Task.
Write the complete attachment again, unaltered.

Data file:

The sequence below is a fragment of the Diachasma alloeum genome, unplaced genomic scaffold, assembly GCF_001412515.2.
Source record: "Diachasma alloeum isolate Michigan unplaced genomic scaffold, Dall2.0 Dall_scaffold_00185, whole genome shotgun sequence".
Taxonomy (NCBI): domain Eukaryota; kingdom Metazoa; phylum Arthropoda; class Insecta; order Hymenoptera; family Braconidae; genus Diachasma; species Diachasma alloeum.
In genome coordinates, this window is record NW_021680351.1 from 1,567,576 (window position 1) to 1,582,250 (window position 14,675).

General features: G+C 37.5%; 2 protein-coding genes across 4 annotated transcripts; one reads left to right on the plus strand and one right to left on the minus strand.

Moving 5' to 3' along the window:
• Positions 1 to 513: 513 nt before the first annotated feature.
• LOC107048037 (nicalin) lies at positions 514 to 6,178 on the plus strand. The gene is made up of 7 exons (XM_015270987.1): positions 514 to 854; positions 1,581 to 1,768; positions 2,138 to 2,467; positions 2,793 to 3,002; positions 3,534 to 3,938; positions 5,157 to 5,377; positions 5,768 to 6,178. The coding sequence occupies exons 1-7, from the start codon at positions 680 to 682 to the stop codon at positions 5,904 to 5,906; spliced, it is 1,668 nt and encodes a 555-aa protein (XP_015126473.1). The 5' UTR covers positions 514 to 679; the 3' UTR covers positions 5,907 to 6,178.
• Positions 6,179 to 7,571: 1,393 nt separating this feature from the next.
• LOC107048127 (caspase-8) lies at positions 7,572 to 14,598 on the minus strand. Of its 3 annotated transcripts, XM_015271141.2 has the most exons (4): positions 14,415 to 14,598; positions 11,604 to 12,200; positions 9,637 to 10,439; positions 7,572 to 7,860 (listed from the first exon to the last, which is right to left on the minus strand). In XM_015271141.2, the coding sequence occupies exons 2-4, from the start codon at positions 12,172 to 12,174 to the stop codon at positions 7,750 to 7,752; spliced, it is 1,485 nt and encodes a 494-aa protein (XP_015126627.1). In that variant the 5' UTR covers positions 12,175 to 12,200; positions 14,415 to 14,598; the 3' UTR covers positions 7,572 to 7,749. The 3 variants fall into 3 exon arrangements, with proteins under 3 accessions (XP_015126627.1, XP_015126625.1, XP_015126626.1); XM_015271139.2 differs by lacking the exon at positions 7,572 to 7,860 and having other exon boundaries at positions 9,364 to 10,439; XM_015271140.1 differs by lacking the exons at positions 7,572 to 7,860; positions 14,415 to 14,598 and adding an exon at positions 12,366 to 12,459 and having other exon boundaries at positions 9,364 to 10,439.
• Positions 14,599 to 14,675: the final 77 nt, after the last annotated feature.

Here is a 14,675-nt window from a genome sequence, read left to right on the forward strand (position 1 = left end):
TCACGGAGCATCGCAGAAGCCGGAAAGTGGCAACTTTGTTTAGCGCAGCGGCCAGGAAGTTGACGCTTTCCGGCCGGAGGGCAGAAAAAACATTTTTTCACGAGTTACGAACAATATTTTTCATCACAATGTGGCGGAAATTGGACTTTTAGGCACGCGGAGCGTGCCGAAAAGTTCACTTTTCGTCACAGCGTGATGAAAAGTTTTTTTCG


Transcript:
The sequence below is a fragment of the Diachasma alloeum genome, unplaced genomic scaffold, assembly GCF_001412515.2.
Source record: "Diachasma alloeum isolate Michigan unplaced genomic scaffold, Dall2.0 Dall_scaffold_00185, whole genome shotgun sequence".
Taxonomy (NCBI): domain Eukaryota; kingdom Metazoa; phylum Arthropoda; class Insecta; order Hymenoptera; family Braconidae; genus Diachasma; species Diachasma alloeum.
In genome coordinates, this window is record NW_021680351.1 from 1,567,576 (window position 1) to 1,582,250 (window position 14,675).

General features: G+C 37.5%; 2 protein-coding genes across 4 annotated transcripts; one reads left to right on the plus strand and one right to left on the minus strand.

Moving 5' to 3' along the window:
• Positions 1 to 513: 513 nt before the first annotated feature.
• LOC107048037 (nicalin) lies at positions 514 to 6,178 on the plus strand. The gene is made up of 7 exons (XM_015270987.1): positions 514 to 854; positions 1,581 to 1,768; positions 2,138 to 2,467; positions 2,793 to 3,002; positions 3,534 to 3,938; positions 5,157 to 5,377; positions 5,768 to 6,178. The coding sequence occupies exons 1-7, from the start codon at positions 680 to 682 to the stop codon at positions 5,904 to 5,906; spliced, it is 1,668 nt and encodes a 555-aa protein (XP_015126473.1). The 5' UTR covers positions 514 to 679; the 3' UTR covers positions 5,907 to 6,178.
• Positions 6,179 to 7,571: 1,393 nt separating this feature from the next.
• LOC107048127 (caspase-8) lies at positions 7,572 to 14,598 on the minus strand. Of its 3 annotated transcripts, XM_015271141.2 has the most exons (4): positions 14,415 to 14,598; positions 11,604 to 12,200; positions 9,637 to 10,439; positions 7,572 to 7,860 (listed from the first exon to the last, which is right to left on the minus strand). In XM_015271141.2, the coding sequence occupies exons 2-4, from the start codon at positions 12,172 to 12,174 to the stop codon at positions 7,750 to 7,752; spliced, it is 1,485 nt and encodes a 494-aa protein (XP_015126627.1). In that variant the 5' UTR covers positions 12,175 to 12,200; positions 14,415 to 14,598; the 3' UTR covers positions 7,572 to 7,749. The 3 variants fall into 3 exon arrangements, with proteins under 3 accessions (XP_015126627.1, XP_015126625.1, XP_015126626.1); XM_015271139.2 differs by lacking the exon at positions 7,572 to 7,860 and having other exon boundaries at positions 9,364 to 10,439; XM_015271140.1 differs by lacking the exons at positions 7,572 to 7,860; positions 14,415 to 14,598 and adding an exon at positions 12,366 to 12,459 and having other exon boundaries at positions 9,364 to 10,439.
• Positions 14,599 to 14,675: the final 77 nt, after the last annotated feature.

Here is a 14,675-nt window from a genome sequence, read left to right on the forward strand (position 1 = left end):
TCACGGAGCATCGCAGAAGCCGGAAAGTGGCAACTTTGTTTAGCGCAGCGGCCAGGAAGTTGACGCTTTCCGGCCGGAGGGCAGAAAAAACATTTTTTCACGAGTTACGAACAATATTTTTCATCACAATGTGGCGGAAATTGGACTTTTAGGCACGCGGAGCGTGCCGAAAAGTTCACTTTTCGTCACAGCGTGATGAAAAGTTTTTTTCG